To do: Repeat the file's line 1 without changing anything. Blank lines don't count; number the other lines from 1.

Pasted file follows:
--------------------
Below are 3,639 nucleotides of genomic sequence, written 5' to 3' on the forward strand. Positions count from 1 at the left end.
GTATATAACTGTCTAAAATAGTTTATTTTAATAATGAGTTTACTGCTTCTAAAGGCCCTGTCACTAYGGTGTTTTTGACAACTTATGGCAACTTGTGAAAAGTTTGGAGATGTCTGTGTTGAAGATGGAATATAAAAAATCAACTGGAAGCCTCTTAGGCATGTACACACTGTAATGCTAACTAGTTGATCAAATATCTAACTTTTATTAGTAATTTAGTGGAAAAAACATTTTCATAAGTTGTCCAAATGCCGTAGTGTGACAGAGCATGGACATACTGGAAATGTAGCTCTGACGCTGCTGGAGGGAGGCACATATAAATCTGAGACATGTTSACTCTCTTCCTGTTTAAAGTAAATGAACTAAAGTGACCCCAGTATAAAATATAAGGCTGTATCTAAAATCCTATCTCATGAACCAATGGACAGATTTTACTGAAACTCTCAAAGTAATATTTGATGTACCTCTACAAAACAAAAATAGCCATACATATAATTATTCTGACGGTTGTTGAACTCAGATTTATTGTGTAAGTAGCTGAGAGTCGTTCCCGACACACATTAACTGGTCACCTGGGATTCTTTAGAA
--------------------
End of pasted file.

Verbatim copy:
Below are 3,639 nucleotides of genomic sequence, written 5' to 3' on the forward strand. Positions count from 1 at the left end.